Saturday, December 1, 2012

Domestic nerdvana

Since we have a wonderful library system here and my house is small, I rarely buy books, and the ones I do buy tend to be reference books, like cookbooks, books on gardening, etc. But since I was placing an xmas order on Amazon anyway, I decided to treat myself to a few "hobby" books. (I am an Amazon "associate" but since I have earned a total of $0.17 for my efforts AND they complicated the linking process, I won't bother with that part.)

Hobby: Gardening
Book: Grow Fruit Naturally, by Lee Reich
I probably read about this book on a blog. After borrowing it from the library, I decided I wanted a copy of my own, as I hope to plant a few fruit trees in the back yard. My son expressed an interest in creating an orchard, has one tree so far, so he is getting a copy, too.

Hobby: Cooking
Book: Food in Jars, Melissa McClellan
There is actually a blog called Food in Jars which I read about on another blog. I also borrowed this book from the library before succumbing to its siren call.

Hobby: Baking
Book: The Bread Baker's Apprentice, by Peter Reinhart (Ron Manville photographer)
I forget how I found out about this book, but I downloaded a sample to my Nook, back when I was thinking the Nook would be one way to buy books without filling up my little house (and that would be a good idea if my eyesight were better). The recipes make me swoon.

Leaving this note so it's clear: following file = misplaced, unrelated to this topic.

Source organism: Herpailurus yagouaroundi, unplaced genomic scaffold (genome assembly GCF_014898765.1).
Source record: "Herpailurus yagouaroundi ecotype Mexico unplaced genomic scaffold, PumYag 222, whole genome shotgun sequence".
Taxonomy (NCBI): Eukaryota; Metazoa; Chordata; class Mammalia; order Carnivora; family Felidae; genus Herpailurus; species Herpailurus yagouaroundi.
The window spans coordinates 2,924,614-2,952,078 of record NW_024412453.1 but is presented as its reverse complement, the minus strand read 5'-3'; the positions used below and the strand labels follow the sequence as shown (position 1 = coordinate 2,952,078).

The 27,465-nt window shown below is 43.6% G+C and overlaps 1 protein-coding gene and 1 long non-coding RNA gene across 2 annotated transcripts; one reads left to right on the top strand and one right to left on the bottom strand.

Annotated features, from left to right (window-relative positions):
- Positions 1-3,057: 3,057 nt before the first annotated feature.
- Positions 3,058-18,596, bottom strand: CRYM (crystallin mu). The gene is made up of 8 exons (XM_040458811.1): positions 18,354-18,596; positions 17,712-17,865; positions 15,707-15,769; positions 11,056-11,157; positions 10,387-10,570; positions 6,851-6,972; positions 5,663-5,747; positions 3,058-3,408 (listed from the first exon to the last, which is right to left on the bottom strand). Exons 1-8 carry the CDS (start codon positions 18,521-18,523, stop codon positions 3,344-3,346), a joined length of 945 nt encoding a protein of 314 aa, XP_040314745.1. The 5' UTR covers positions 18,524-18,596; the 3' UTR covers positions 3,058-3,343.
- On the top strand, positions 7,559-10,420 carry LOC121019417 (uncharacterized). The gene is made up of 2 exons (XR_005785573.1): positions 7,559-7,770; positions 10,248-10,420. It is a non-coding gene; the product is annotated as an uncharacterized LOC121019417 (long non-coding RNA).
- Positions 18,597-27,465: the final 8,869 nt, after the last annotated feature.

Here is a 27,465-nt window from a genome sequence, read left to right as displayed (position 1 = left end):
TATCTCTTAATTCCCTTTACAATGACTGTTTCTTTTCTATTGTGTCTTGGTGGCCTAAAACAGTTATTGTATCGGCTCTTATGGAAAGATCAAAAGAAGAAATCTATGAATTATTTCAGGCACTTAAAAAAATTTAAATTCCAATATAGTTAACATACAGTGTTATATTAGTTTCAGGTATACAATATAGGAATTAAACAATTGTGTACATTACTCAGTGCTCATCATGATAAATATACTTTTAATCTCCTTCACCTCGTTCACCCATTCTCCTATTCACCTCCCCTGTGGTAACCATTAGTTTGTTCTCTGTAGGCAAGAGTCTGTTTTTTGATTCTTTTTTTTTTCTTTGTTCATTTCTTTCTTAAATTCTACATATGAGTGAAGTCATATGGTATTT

Hobby: Making cheese
Book: Artisan Cheese Making at Home, by Mary Karlin and Ed Anderson
My interest in making cheese stems from the abundance of raw milk that finds its way into my house - the herd is producing so well, they distributed extra milk at the last delivery. This is the first cheese making book I have found that specifically addresses the differences in using raw vs. pasteurized milk.

(Unfortunately, the Indiana BOAH may bring my raw milk days to an end. After inviting input from the public, they released a report recommending either raw milk not be distributed to off-farm consumers at all or that dairies that do so fall under their jurisdiction for inspections, etc. I think the report is balanced, but I am wary of too much government interference in what is basically a direct transaction between the farmer and the consumer. Where I differ from most raw milk advocates is that I am against selling raw milk in stores, as the introduction of "middlemen" will leave the product vulnerable to mishandling and contamination, plus it would separate the consumer from the producer.)

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